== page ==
Binge Eating Disorder (BED) is a newly introduced diagnosis in the Diagnostic and Statistical Manual of Mental Disorders, fifth edition or DSM-5. In the previous edition, DSM-IV-TR, Binge Eating Disorder was acknowledged, but not recognized as a stand alone disorder. The inclusion of Binge Eating Disorder in DSM-5 is a landmark in the recognition of what many clinicians refer to as food addition or compulsive eating -- habitual overeating, even when you don't want to, when it causes distress, and when it leads to physical problems, such as obesity.
Binge eating is eating an excessive amount of food within a relatively short time frame, for example, within a two hour period. What is excessive? The DSM states that for a binge to occur, the amount of food is "definitely larger than what most people would eat in a similar period of time under similar circumstances." While this seems quite vague, the clinician making the diagnosis would have to consider the context in which the person was eating the excessive amount. For example, eating a much larger amount than usual is common and expected during holidays and celebrations such as Thanksgiving, Christmas and birthday parties, but wouldn't be expected at the end of a typical workday, when regular meals had been consumed at breakfast and lunchtimes, with snacks in between.
In fact, although a binge eater might overeat at times of celebration, that alone would not lead to a diagnosis of Binge Eating Disorder. To meet the criteria for the disorder, the person would have to be binge eating on a fairly regular basis, on average, at least once per week for three months. Even if you overate at every celebration, as long as it was only at these times, it wouldn't meet the criteria for Binge Eating Disorder because it would not occur with enough frequency.
Another type of overeating that wouldn't meet the criteria for Binge Eating Disorder is snacking. Even continual snacking on small amounts isn't bingeing, because it doesn't fit the binge phenomenon in which bingeing occurs, which is eating large amounts of food within a fairly short amount of time.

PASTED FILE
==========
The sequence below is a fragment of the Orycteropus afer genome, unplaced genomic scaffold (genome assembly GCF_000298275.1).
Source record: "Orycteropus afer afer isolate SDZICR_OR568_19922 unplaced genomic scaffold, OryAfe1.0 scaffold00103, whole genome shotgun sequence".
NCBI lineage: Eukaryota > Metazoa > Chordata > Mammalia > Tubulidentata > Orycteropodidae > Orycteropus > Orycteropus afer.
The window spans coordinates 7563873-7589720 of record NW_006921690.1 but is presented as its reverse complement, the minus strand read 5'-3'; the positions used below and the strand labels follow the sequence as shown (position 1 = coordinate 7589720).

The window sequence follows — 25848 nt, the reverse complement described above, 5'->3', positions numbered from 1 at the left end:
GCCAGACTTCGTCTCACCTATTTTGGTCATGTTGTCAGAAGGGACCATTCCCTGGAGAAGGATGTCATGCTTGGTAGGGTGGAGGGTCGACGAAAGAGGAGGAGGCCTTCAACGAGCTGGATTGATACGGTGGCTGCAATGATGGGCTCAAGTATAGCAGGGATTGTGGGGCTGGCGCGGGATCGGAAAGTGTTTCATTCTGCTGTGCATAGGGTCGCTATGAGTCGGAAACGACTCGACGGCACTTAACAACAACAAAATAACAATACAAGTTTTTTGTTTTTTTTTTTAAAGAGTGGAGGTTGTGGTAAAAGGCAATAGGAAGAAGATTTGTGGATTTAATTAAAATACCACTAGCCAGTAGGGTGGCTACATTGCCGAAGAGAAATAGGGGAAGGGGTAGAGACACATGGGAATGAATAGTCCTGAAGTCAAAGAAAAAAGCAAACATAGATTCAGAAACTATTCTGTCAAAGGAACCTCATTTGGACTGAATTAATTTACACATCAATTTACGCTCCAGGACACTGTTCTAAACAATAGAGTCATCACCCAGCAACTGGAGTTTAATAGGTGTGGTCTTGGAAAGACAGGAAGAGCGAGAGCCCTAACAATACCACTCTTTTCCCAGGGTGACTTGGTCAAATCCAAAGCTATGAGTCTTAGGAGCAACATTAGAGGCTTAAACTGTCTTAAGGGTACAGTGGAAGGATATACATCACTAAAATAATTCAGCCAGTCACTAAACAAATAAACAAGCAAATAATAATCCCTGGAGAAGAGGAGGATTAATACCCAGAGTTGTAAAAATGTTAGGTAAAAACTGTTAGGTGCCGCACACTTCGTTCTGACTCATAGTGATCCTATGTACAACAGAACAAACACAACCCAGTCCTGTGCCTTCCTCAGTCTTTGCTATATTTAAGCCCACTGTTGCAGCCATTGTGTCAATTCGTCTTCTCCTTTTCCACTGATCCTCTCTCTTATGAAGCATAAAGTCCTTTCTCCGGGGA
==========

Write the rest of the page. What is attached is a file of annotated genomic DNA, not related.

Out of Control EatingAnother factor that distinguishes Binge Eating Disorder from other types of overeating is the sense of lack of control over eating during the binge. Sometimes there is a feeling that you cannot stop eating, or control what or how much you are eating. This characteristic is very similar to how people describe other addictive behaviors, including various kinds of drug addiction, heavy drinking, sex addiction, and shopping addiction.
Eating That Doesn't Feel Good
For Binge Eating Disorder to be diagnosed, the eating behavior would create at least three of these unpleasant feelings:
- Eating faster than normal
- Eating until you feel too full
- Eating a lot when you aren't physically hungry
- Eating on your own because you are embarrassed about how much you are eating
- Feeling disgusted, depressed, or guilty about your eating.
As well as these specific unpleasant feelings, binge eating isn't Binge Eating Disorder unless you are very upset about binge eating.
The final criterion for Binge Eating Disorder is that the binge eating is not part of another eating disorder, such as Anorexia Nervosa or Bulimia Nervosa, both of which can include bingeing. If you have Binge Eating Disorder, you don't try and compensate for overeating by purging, over exercise or misuse of laxatives or diuretics.
American Psychiatric Association Diagnostic and Statistical Manual of Mental Disorders Fifth Edition. DSM-5TM American Psychiatric Association, 2013.